Director/producer John Sturges never thought much of Gunfight at the O.K. Corral (1957), his first screen treatment of the confrontation between the Earps and the Clantons in 1881 Tombstone, AZ. In conversations during the final years of his life, he maintained that the latter film was a production that was planned, scripted, designed, and cast by its producer, Hal B. Wallis, for which he was merely hired to direct. Sturges was much prouder of Hour of the Gun, his 1967 production dealing with the same subject -- which he seems to have made almost as a response to the earlier movie. With Hour of the Gun, he attempted to do with the story of Tombstone, AZ, and the conflict between the Earps and the Clantons what he did with Sergeants 3 and The Great Escape. The movie opens with the famous showdown on October 26, 1881, and covers the story starting from that event. Where the earlier picture played off of the mythology surrounding the gunfight, Wyatt Earp, and the Clantons, the 1967 movie hews much closer to the facts, including the trumped-up trial to which the Earps and their ally Doc Holliday were subjected after the shoot-out (which resulted in their acquittal), the subsequent attack on Virgil Earp, and the murder of Morgan Earp.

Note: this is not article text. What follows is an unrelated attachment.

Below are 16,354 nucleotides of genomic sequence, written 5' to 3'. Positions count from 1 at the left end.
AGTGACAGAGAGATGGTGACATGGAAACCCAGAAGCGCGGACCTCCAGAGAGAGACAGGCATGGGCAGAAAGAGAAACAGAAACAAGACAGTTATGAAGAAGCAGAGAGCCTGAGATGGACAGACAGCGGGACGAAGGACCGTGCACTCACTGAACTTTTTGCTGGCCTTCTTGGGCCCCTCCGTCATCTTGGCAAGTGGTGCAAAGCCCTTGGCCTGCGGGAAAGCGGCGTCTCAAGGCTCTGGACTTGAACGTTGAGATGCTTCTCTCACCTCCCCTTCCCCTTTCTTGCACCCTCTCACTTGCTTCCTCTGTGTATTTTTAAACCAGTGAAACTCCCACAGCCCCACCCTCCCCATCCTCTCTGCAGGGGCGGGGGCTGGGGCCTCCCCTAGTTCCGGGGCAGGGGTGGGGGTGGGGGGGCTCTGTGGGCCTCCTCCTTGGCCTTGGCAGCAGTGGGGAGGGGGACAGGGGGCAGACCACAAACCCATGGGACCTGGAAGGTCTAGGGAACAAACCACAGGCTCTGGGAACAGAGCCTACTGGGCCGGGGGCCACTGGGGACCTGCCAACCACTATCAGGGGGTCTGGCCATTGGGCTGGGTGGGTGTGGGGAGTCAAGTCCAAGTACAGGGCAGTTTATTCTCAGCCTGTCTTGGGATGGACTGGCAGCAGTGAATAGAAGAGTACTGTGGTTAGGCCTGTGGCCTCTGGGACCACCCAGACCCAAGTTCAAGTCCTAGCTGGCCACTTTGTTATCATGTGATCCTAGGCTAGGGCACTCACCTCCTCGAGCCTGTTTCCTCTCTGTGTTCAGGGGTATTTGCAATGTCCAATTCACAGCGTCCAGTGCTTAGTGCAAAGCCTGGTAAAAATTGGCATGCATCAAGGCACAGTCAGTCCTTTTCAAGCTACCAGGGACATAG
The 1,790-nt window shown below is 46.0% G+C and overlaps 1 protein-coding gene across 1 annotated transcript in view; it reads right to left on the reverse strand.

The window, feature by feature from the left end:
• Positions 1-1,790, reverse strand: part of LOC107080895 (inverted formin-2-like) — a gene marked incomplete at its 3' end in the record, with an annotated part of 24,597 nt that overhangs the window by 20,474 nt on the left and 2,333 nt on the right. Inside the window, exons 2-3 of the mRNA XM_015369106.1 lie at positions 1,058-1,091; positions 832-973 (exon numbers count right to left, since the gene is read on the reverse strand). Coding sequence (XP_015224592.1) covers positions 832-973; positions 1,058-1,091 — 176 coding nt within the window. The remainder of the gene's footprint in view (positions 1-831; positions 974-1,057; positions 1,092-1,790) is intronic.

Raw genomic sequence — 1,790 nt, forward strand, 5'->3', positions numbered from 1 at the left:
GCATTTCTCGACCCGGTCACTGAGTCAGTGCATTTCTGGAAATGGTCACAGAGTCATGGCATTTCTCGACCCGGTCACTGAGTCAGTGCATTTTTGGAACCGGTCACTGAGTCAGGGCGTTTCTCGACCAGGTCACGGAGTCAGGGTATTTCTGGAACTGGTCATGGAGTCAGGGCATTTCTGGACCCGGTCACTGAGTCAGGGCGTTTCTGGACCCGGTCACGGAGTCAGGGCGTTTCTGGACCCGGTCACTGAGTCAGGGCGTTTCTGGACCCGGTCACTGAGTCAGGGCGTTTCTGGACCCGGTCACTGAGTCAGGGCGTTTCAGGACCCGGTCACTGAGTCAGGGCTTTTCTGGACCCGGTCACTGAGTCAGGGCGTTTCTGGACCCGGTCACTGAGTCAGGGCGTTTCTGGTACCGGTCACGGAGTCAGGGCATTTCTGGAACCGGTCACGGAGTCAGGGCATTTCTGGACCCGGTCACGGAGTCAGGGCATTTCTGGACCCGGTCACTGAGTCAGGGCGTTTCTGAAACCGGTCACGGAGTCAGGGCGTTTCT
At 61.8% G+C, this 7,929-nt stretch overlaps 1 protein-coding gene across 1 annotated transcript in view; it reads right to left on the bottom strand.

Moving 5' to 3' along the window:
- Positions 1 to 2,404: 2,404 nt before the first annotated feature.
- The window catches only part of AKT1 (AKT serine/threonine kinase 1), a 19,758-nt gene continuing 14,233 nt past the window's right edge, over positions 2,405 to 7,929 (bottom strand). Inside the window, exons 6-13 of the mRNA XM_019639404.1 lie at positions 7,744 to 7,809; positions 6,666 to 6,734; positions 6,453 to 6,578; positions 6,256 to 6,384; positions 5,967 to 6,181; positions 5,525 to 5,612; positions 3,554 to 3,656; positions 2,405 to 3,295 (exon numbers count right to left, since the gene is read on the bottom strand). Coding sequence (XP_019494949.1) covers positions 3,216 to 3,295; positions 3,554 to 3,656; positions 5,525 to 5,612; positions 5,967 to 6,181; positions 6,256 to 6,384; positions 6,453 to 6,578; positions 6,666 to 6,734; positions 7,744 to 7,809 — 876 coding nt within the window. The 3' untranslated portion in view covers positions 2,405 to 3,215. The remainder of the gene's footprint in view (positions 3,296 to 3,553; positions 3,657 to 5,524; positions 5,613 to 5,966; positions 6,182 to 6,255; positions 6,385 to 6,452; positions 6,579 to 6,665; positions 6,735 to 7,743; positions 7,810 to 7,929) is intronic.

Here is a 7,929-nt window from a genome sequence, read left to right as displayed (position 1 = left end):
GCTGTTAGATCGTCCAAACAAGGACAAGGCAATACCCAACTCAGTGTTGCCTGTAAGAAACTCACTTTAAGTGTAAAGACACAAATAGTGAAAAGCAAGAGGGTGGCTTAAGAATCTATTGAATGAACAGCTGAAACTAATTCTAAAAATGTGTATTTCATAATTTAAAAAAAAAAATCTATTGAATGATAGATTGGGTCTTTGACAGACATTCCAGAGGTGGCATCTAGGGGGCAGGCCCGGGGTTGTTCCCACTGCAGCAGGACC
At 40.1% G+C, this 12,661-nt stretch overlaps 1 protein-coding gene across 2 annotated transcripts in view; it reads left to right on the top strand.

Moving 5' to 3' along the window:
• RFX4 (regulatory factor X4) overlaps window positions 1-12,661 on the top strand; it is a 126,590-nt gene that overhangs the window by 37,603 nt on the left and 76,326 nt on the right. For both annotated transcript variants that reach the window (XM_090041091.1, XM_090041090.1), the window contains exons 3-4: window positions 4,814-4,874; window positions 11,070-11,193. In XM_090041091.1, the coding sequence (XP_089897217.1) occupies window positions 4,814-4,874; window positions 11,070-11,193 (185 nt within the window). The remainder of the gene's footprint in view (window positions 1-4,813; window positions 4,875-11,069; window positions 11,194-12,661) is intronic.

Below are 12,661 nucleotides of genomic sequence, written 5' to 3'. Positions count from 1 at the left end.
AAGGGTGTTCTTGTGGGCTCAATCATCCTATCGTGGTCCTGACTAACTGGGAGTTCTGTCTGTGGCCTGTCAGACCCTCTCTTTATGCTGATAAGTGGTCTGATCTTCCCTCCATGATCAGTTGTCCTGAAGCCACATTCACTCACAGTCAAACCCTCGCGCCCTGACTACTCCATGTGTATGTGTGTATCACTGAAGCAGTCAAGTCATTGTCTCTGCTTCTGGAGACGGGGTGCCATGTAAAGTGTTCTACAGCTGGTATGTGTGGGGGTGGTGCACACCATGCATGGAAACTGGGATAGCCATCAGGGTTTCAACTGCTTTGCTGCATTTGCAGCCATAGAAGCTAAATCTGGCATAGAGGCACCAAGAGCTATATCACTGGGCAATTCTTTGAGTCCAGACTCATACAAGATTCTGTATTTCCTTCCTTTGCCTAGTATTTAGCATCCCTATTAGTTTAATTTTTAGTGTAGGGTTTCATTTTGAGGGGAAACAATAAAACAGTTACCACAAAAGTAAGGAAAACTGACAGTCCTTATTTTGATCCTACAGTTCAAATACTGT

The script, by Edward Anhalt, is a good one, but in trying to stick so closely to historical fact, Sturges hems in his actors. James Garner tries for something very different from his usual performance here, avoiding any trace of his usual geniality in portraying a taciturn, emotionally repressed Wyatt Earp, deeply troubled and torn by the obligations and limitations of the law, in a pursuit of justice that turns to vengeance. He literally melts into the role of Earp, but the spare nature of Anhalt's script doesn't give the actor enough to work with in forming a whole character; perhaps the real Wyatt Earp was too contemptible by today's standards to flesh the role out too much in the script. Garner had played vengeful, brutal characters before (including in the Western Duel at Diablo) with some effectiveness, but here he's wasted to some degree. Only the two best actors in the cast, Jason Robards Jr., playing the most colorful character in the story, Doc Holliday, and Robert Ryan as the villain of the piece, Ike Clanton, fare well, overcoming the restrictions imposed on their roles by the straightjacket of historical accuracy. Sturges succeeds in his goal of demythologizing the subject at hand, and the historical figures represented in front of us, but fails to hold our interest dramatically for the duration of the movie's 101 minutes. Even Jerry Goldsmith's score seems dull and uninspired, and the whole movie dampened down the career momentum that Sturges had built up early in the decade with The Magnificent Seven and The Great Escape.